This document introduces Canvas DocViewer as introduced in Canvas Production Release Notes (2017-06-24). Additional related updates can be viewed in Canvas release notes as indicated by the Canvas Release Notes DocViewer tag.
Information regarding known behaviors will be updated as made available by our engineering team.
Canvas DocViewer automatically converts common documents types into web-viewable and interactive learning experiences. This feature replaces the current Box previewer and Crocodoc annotation tools in Canvas and provides improved performance.
Canvas DocViewer will be released according to the following timeline:
Beta Environment: Friday, June 2
DocViewer will apply to all courses in all beta environments ([yourschool].beta.instructure.com).
Free-for-Teacher: Monday, June 5
DocViewer will apply to all courses in our Free-for-Teacher account (canvas.instructure.com).
Production Environment: Monday, June 19, through Friday, June 23
DocViewer will apply to all courses in all production environments for paid accounts, including all international regions. Admins will be notified about production availability from Canvas Support.
DocViewer supports a variety of Microsoft, OpenDocument, and fixed layout formats as noted in What types of files can be previewed in Canvas?
In SpeedGrader, supported file types are rendered as PDFs and support annotations.
Files can also be viewed full screen.
While the submission details page and SpeedGrader both allow users to create general comments about a submission, annotations allow users to create and highlight specific comments within a submission. Both assignment graders and students can add annotations to a supported assignment file; however, annotations are not supported in anonymous peer reviews.
A DocViewer session is active for up to 10 hours after a submission is viewed for a student. A session can be restarted at any time by refreshing the submission page.
DocViewer includes a modern interface that looks and feels like Canvas and supports a variety of document and image types. The DocViewer toolbar displays the number of pages for a document, zoom in and out of the file, and use one of six annotation types for commenting: point, highlight, free text, strikeout, free draw, and area.
Users can create an annotation by clicking an annotation type. All annotation types support a variety of annotation colors.
Annotation selection is persistent, so the toolbar retains the current annotation type until another is selected.
All annotation types can be created without comments. Point and area annotation types display a comment text field immediately in the sidebar, but a comment is not required. Highlight, strikeout, and free draw annotation types display a document icon next to the annotation in the sidebar that can be clicked to create comments as necessary. All comments can be deleted by selecting the comment and clicking the comment’s Delete icon.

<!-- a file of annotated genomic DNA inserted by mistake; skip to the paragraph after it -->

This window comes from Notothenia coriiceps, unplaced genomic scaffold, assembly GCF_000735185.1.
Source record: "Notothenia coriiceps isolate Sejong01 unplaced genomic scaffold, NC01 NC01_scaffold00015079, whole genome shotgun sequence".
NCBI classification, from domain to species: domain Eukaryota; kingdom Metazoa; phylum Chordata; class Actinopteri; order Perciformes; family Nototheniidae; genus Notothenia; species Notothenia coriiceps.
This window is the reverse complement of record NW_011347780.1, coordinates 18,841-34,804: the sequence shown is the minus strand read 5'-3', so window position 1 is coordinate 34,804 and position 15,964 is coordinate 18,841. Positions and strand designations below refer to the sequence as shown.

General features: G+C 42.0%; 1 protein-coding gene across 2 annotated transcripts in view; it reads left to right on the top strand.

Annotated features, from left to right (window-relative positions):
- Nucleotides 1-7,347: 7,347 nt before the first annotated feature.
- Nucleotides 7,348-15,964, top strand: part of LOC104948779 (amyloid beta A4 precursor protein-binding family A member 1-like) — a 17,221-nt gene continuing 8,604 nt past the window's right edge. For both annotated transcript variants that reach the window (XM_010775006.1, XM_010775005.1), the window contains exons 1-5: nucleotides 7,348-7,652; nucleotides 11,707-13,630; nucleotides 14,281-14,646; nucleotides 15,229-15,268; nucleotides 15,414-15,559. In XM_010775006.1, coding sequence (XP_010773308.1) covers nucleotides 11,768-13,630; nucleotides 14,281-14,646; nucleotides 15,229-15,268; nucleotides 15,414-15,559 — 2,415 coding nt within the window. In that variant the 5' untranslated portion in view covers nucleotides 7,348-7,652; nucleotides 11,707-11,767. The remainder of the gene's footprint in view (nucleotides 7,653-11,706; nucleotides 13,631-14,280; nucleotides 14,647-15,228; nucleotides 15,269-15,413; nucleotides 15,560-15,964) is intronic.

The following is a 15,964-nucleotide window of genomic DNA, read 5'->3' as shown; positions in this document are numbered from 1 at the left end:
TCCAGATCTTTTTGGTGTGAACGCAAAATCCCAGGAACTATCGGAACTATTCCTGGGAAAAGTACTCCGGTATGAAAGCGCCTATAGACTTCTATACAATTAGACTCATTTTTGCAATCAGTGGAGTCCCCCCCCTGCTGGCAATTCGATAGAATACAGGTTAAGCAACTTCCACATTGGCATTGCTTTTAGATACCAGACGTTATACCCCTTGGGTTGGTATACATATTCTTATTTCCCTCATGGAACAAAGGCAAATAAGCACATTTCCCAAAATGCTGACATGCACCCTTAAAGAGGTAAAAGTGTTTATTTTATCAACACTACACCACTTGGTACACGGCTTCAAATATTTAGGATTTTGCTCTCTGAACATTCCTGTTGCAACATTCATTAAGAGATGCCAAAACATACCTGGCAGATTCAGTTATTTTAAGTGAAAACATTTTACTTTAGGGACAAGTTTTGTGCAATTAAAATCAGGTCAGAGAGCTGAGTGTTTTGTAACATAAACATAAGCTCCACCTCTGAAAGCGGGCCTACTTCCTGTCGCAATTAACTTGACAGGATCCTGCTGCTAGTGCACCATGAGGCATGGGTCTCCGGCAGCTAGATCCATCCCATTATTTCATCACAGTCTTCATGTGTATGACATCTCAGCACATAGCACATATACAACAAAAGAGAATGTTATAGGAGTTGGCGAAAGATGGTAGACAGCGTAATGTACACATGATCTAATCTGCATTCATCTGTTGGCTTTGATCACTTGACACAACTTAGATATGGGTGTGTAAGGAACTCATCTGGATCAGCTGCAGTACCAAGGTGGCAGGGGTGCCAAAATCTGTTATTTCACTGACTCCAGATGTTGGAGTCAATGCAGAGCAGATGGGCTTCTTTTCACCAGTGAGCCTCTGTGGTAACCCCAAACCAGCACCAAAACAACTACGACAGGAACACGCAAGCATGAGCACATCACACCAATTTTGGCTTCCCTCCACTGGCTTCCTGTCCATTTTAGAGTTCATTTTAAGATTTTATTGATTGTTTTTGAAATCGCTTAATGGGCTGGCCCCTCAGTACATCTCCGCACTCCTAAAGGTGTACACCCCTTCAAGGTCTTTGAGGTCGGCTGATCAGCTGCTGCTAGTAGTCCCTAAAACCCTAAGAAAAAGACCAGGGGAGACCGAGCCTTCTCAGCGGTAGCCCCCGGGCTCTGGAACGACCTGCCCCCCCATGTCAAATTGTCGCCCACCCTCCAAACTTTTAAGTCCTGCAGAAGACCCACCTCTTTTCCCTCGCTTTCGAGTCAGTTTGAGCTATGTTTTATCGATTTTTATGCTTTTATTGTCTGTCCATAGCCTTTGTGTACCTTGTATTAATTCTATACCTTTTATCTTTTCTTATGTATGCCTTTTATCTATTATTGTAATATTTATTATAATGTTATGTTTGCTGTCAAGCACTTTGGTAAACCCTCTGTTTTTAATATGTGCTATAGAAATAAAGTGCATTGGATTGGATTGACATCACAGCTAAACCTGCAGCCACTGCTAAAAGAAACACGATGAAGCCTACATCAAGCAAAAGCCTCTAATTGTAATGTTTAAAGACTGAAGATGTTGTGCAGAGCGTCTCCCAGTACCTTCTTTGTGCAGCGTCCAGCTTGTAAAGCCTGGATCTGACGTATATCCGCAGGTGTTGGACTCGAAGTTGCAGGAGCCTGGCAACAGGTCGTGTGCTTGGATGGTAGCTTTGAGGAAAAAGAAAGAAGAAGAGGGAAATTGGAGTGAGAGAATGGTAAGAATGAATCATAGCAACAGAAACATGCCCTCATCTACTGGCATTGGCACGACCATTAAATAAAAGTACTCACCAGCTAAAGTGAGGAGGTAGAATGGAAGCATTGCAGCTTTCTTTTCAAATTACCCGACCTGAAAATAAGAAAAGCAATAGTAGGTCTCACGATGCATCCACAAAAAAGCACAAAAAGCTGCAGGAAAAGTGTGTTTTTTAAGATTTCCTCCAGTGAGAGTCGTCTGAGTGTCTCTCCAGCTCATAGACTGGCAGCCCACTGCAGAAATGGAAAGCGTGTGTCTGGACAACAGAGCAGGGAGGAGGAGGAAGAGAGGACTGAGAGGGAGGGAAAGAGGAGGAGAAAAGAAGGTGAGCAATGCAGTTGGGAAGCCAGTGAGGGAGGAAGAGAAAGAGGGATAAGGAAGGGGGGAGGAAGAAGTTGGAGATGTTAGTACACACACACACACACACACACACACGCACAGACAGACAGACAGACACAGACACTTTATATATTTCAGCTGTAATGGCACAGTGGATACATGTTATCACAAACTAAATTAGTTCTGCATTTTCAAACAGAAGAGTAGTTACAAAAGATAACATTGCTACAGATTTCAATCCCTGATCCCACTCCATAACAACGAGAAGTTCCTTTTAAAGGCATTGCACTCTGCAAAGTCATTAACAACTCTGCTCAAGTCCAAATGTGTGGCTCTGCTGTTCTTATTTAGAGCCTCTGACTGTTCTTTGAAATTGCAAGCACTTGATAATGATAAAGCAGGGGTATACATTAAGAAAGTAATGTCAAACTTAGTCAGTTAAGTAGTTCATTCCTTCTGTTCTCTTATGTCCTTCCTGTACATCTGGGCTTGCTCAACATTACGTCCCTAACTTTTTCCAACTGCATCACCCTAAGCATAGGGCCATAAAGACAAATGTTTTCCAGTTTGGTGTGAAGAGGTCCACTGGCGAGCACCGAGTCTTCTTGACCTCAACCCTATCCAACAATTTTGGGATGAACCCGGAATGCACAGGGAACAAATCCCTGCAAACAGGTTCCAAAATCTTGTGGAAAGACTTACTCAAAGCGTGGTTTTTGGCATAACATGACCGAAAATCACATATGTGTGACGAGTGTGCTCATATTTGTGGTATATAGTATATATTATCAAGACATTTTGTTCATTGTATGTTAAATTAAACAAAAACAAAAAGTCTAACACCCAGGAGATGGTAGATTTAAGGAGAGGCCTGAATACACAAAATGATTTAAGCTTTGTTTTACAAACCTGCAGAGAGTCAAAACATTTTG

Hovering over the annotation displays the name of the person who made the comment.
All users can reply to any comments in the document by clicking the comment. However, comments and annotations can only be deleted by the user who created the comment or annotation. Annotations can be deleted by the user by selecting the annotation in the submission and clicking the Delete icon. Deleting the annotation will also remove any associated comments for the annotation.
Documents with annotations and comments can be downloaded from the menu bar. However, currently replies to comments are not included in the download.
DocViewer will continue to receive additional feature enhancements over future releases as indicated by the docviewer tag in Canvas Release Notes.
As originally released in Free-for-Teacher (FFT) and Beta environments, DocViewer included minimal accessibility included in all other document viewing and annotation applications.
On Friday, June 16, DocViewer released improved accessibility functionality that enables students to access annotations and comments with a screen reader, including information about the annotation type, author name, comment, and any reply comments at the end of the document. This release makes Canvas the first accessible annotation and document viewing service available.
The release of this functionality is only the first step of a larger goal to create an exceptional feedback experience that is accessible for all Canvas users. DocViewer will continue to be improved with in-document annotations and accessible author-created annotations.